That may not sound like a paragraph from a woman’s memoir about trying to find true love in Pittsburgh, but it is. And amazingly, it works.
The book is Comeback Season: How I Learned to Play the Game of Love, by Cathy Day. It tells her story of what it’s like to be successful but single — or possibly single because you’ve been so busy being successful. But it also tells the story of coming back from failure, whether that failure is losing in the NFL playoffs or being passed over, yet again, by someone you cared for and who you thought cared for you.
The NFL comeback in question is that of Peyton Manning and the Indianapolis Colts, who lost (to the Pittsburgh Steelers, rah) in the playoffs of the 2005 season and then returned in 2006 to win the Super Bowl. We know from the start what will happen with the Colts, but we don’t know whether Cathy will be able to mend her broken heart and find someone to love. Therein lies the story.
And it’s great fun. Granted, I may be a bit biased in this assessment, being a somewhat successful and chronically single woman in western Pennsylvania who also happens to adore NFL football. My first thought on hearing about this book was, "Damn, I should have written that." I started reading, and I had repeated jolts of recognition: Hey, I’ve been set up at parties too! Ooh, I thought I needed to write polite responses to everyone who wrote to me on Match.com also! Yes, I judge people by their command of spelling and grammar as well! After only a dozen or so pages, I was enjoying the book so much I was glad I hadn’t had to write it.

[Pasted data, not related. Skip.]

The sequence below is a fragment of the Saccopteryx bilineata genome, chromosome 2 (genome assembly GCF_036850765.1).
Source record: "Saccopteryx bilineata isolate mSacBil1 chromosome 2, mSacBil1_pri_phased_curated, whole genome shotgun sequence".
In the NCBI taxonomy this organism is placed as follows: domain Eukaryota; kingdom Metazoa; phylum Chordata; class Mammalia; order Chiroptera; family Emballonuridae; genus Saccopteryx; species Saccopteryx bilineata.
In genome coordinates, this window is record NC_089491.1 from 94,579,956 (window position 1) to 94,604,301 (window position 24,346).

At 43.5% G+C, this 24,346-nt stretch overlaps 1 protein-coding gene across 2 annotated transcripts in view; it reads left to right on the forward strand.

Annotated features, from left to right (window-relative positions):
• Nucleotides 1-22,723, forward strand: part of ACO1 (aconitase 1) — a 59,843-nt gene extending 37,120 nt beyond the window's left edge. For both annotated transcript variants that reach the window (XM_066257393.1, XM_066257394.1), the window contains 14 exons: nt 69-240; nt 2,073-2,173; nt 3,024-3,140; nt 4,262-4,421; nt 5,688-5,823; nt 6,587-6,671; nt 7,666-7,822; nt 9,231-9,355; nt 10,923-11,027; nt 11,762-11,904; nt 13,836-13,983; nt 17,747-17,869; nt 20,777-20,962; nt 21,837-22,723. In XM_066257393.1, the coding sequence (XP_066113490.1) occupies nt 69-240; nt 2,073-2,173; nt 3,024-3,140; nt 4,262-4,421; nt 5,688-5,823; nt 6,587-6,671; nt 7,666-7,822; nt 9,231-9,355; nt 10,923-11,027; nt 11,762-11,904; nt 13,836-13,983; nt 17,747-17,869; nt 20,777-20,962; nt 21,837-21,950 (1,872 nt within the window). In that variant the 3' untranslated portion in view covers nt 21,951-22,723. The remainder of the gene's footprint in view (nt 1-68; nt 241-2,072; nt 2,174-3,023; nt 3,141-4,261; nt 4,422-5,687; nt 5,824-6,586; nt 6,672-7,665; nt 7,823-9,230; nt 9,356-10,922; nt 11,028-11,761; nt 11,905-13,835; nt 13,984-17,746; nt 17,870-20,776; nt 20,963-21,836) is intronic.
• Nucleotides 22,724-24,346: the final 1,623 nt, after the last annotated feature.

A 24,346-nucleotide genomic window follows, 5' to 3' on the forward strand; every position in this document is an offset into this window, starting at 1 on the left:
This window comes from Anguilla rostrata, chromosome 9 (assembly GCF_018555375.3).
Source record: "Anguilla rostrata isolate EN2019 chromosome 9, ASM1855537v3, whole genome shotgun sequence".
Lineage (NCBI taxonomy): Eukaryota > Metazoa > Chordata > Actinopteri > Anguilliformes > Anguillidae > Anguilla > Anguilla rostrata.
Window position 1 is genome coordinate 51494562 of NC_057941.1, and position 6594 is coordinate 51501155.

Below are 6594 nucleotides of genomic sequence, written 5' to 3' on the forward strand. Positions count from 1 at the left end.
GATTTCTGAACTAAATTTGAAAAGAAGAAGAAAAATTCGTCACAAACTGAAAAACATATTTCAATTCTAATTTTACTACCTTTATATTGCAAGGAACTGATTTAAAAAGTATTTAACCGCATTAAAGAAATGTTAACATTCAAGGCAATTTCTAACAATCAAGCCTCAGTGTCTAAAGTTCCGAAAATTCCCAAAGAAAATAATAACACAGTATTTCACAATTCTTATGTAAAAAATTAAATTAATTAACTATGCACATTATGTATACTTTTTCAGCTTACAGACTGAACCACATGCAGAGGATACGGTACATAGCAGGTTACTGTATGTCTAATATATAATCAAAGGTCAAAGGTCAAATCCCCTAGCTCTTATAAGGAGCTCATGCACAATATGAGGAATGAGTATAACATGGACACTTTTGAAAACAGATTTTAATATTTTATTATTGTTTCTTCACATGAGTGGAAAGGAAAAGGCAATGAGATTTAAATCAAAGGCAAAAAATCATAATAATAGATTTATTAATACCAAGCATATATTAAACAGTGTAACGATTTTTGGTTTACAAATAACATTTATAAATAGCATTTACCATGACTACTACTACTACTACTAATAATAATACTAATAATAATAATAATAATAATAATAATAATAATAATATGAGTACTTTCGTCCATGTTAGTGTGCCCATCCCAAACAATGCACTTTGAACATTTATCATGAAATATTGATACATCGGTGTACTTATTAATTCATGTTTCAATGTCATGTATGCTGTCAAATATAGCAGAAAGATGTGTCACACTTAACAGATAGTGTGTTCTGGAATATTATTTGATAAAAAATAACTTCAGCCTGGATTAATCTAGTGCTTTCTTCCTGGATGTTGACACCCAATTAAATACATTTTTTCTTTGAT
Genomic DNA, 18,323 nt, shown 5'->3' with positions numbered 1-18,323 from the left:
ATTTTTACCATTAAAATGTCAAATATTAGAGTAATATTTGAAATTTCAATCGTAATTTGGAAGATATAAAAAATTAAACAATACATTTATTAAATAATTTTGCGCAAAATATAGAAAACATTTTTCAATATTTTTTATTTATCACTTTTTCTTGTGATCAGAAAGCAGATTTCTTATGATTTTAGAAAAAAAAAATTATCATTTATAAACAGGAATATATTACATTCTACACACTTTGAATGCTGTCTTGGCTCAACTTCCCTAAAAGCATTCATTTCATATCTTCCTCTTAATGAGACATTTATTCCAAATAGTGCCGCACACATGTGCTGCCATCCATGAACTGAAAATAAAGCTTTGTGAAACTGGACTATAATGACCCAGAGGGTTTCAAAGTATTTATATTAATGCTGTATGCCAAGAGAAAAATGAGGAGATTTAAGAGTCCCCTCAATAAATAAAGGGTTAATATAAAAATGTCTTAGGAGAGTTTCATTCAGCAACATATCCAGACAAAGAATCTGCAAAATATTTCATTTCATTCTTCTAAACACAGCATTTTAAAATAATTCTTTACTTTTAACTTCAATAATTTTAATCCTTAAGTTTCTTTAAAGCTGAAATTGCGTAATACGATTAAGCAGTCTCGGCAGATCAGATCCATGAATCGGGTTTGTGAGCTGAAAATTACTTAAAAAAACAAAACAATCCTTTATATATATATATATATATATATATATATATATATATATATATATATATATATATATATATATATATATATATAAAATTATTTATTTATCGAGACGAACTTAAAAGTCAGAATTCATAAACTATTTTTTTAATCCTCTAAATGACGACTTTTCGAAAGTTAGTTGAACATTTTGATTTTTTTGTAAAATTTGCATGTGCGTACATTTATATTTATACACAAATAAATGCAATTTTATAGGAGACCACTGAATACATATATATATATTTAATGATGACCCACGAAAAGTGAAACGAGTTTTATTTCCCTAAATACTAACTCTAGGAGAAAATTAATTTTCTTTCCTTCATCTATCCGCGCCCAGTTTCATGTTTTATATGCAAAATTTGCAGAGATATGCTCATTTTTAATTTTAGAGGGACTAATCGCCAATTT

Then as I read further, and I saw where the story was going, how smoothly the storylines were woven together, how real the people were, how perfectly it all worked. And I started to feel a little envious again, this time because I knew I couldn’t have written this book — not as well as it’s written. Boy, it’s good.
I’m not the only one who enjoyed it:
“Cathy Day’s gutsy memoir is the stuff of a great Lucille Ball episode. Comeback Season is funny, sad; wise, idiotic; realistic, hopelessly romanticized. It’s a book to read all the way through — no flipping and skimming…How her season plays out is the stuff of good living presented as artfully as did the Queen of Comedy, who taught us misadventures have a place in prime time." —Nuvo: Indy’s Alternative Voice
If you know Pittsburgh, you’ll find little treats along the way: the Church Brew Works, Polish Hill, the Beehive on the South Side, and the Gist Street Reading Series all make cameo appearances, along with so many other local haunts. Pittsburgh’s sudden, stunning vistas pop up, just like in real life. And although she’s not from ’round here, Ms. Day paints a fair picture of those of us who are — which is impressive, considering she’s a lonely Colts fan stranded in Steelers Country.
(She does make one unfortunate reference to black and gold garb making local fans look like bumblebees. I’m only glad that the Colts and the Steelers never played each other during the season she chronicles, or there might have been real trouble.)
Comeback Season starts out as a clever premise but grows into a thoughtful treatise on the intersection of romance, success, confidence, and identity. Does Cathy win in the end? You’ll need to read the book and find out.
Order Comeback Season: How I Learned to Play the Game of Love online or buy it at your favorite bookseller.
Cathy Day currently teaches in the Writing Program at the University of Pittsburgh, so there’s a chance you’ll bump into her wandering around the Burgh. You can find her website at www.cathyday.com.
Better yet, you can hear her read from Comeback Season on Tuesday, February 12 @ 7PM, at the Joseph Beth Booksellers in the Southside Works, 2705 East Carson Street. UPDATE on Feb. 2: Due to a big ol’ winter storm, the reading is postponed. I’ll post the rescheduled date when that’s set. Stay home and stay warm!